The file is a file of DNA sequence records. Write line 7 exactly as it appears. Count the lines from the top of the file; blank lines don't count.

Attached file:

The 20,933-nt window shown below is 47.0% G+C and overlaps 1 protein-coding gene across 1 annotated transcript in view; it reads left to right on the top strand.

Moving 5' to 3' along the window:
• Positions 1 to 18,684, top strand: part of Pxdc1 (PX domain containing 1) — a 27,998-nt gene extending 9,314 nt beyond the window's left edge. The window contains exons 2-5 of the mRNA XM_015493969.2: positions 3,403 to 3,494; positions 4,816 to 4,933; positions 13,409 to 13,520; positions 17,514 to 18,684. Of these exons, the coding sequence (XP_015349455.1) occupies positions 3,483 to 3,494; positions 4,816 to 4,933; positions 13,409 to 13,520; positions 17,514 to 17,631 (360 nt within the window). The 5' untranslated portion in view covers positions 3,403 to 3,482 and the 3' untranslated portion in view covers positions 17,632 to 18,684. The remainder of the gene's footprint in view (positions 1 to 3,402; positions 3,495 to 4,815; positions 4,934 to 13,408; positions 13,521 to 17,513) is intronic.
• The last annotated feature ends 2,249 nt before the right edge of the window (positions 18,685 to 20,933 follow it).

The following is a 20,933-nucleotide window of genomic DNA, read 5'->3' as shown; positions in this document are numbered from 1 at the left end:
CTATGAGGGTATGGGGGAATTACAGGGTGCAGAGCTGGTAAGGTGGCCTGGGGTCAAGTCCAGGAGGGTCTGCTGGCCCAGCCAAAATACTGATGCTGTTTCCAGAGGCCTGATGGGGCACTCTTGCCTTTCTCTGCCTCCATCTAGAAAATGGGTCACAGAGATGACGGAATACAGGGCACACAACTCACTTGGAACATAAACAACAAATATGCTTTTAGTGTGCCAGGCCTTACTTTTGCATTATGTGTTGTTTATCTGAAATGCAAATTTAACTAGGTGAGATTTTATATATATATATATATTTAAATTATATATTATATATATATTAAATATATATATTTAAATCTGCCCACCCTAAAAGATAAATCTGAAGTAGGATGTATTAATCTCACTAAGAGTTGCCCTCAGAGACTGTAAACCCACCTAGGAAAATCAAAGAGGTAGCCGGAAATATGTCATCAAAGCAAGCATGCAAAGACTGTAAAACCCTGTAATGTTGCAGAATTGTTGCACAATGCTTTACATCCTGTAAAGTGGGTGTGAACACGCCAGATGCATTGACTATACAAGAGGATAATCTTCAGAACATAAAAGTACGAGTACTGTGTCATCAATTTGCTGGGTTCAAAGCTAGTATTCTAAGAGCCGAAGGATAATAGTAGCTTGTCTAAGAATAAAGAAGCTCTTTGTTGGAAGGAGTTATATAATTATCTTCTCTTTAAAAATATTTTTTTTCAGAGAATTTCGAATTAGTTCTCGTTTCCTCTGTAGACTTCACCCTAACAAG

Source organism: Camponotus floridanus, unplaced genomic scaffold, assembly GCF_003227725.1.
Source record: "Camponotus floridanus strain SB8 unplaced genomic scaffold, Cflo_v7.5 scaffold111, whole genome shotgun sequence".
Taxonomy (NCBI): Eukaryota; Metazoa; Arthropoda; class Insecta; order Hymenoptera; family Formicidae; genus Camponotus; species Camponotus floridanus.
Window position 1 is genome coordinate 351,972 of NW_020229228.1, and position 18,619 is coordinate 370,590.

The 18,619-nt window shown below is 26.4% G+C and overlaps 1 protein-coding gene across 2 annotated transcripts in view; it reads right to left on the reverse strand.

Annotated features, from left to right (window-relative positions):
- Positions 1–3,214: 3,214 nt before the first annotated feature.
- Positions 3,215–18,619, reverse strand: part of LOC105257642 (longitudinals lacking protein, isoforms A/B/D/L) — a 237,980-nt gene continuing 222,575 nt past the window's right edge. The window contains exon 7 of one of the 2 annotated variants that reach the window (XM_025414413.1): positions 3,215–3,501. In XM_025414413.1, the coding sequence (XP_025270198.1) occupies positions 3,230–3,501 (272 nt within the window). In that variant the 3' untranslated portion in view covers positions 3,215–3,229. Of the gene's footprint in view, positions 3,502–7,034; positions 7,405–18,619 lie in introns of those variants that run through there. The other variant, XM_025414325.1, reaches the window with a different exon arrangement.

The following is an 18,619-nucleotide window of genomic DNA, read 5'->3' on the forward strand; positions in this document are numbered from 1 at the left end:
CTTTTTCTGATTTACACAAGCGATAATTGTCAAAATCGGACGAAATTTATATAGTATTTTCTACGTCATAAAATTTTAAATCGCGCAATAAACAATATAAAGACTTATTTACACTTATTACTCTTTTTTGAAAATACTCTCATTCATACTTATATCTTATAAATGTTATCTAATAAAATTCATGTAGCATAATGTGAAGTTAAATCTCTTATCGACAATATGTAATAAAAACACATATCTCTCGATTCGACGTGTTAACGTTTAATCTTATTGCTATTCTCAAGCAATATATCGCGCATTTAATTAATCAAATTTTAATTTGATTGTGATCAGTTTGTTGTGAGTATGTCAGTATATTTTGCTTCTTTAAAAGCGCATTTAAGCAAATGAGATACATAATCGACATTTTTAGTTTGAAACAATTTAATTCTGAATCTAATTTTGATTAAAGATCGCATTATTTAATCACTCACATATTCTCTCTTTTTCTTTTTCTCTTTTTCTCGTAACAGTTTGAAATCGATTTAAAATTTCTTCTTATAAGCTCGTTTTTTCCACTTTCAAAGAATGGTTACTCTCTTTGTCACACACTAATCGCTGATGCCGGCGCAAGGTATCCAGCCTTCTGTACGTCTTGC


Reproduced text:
Source organism: Camponotus floridanus, unplaced genomic scaffold, assembly GCF_003227725.1.